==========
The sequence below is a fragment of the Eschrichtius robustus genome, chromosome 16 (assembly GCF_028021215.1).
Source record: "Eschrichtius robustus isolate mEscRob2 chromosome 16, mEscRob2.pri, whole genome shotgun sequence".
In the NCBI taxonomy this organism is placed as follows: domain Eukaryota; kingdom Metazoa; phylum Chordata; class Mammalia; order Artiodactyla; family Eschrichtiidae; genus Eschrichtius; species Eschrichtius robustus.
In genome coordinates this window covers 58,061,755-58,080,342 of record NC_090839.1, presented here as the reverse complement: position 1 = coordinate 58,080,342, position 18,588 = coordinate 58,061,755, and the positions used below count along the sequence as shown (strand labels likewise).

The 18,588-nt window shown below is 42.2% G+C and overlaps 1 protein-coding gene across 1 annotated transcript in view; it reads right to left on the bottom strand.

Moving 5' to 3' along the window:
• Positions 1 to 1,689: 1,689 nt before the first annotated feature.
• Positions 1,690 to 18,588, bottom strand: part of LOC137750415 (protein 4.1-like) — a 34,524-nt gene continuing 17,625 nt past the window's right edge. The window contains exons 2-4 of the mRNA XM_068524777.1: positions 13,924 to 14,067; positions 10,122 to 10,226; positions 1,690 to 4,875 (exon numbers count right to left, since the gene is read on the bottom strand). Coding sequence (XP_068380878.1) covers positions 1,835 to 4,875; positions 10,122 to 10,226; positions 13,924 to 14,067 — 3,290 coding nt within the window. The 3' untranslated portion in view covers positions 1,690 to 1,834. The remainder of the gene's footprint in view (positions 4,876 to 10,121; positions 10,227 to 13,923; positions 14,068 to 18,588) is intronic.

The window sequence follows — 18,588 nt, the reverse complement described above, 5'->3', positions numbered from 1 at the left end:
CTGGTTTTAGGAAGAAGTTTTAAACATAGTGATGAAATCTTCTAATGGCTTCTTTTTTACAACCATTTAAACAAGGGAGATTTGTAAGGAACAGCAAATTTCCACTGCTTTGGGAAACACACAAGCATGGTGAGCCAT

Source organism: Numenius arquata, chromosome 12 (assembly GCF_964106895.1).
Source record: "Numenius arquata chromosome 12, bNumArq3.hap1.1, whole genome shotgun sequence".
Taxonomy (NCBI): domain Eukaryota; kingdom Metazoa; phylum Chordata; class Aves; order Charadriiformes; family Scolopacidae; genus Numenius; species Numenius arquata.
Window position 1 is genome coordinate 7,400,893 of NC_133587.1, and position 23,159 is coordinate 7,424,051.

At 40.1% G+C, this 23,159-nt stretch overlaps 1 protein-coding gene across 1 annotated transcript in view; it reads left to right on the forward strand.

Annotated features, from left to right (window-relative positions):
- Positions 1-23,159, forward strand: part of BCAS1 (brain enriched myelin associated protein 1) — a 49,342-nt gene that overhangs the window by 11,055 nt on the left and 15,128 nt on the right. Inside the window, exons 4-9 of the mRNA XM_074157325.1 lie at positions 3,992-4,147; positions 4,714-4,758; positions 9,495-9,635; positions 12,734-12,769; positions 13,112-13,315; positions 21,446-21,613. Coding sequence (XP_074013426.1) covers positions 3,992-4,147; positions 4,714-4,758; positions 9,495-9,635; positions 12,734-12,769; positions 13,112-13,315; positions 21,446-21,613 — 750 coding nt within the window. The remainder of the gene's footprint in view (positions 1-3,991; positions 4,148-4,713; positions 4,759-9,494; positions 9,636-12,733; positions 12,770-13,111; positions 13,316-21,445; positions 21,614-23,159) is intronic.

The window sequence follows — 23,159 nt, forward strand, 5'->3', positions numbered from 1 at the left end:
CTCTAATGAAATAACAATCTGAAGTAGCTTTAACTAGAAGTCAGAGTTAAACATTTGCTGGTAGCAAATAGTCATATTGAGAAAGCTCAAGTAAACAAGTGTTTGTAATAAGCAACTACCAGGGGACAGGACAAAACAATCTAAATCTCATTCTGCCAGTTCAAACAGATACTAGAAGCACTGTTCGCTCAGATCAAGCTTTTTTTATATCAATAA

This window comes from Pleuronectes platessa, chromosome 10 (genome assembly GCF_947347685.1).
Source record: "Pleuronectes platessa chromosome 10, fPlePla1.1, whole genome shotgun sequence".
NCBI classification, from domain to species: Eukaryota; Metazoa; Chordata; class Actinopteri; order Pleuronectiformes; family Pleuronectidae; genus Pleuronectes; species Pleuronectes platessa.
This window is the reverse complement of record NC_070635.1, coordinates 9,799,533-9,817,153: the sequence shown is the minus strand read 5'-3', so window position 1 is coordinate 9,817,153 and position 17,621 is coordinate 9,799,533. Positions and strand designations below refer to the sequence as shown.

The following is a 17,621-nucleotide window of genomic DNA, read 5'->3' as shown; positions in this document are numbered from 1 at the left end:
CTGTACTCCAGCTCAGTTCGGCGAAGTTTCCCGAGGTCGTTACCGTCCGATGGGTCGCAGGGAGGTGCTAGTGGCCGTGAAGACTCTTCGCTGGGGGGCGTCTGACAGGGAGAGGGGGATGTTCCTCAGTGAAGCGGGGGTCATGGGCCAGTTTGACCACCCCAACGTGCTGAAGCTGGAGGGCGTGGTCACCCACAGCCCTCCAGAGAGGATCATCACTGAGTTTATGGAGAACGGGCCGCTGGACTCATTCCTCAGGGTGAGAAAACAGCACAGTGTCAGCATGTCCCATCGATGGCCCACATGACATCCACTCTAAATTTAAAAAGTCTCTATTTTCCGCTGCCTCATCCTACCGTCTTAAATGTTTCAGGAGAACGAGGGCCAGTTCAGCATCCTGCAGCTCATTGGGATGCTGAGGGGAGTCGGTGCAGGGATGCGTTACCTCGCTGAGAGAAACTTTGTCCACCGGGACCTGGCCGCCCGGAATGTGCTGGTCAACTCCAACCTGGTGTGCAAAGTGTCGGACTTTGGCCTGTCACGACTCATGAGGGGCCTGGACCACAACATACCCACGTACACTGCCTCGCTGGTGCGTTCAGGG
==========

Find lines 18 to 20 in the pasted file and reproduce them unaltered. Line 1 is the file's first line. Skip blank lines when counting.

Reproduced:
The window sequence follows — 23,159 nt, forward strand, 5'->3', positions numbered from 1 at the left end:
CTCTAATGAAATAACAATCTGAAGTAGCTTTAACTAGAAGTCAGAGTTAAACATTTGCTGGTAGCAAATAGTCATATTGAGAAAGCTCAAGTAAACAAGTGTTTGTAATAAGCAACTACCAGGGGACAGGACAAAACAATCTAAATCTCATTCTGCCAGTTCAAACAGATACTAGAAGCACTGTTCGCTCAGATCAAGCTTTTTTTATATCAATAA

This window comes from Pleuronectes platessa, chromosome 10 (genome assembly GCF_947347685.1).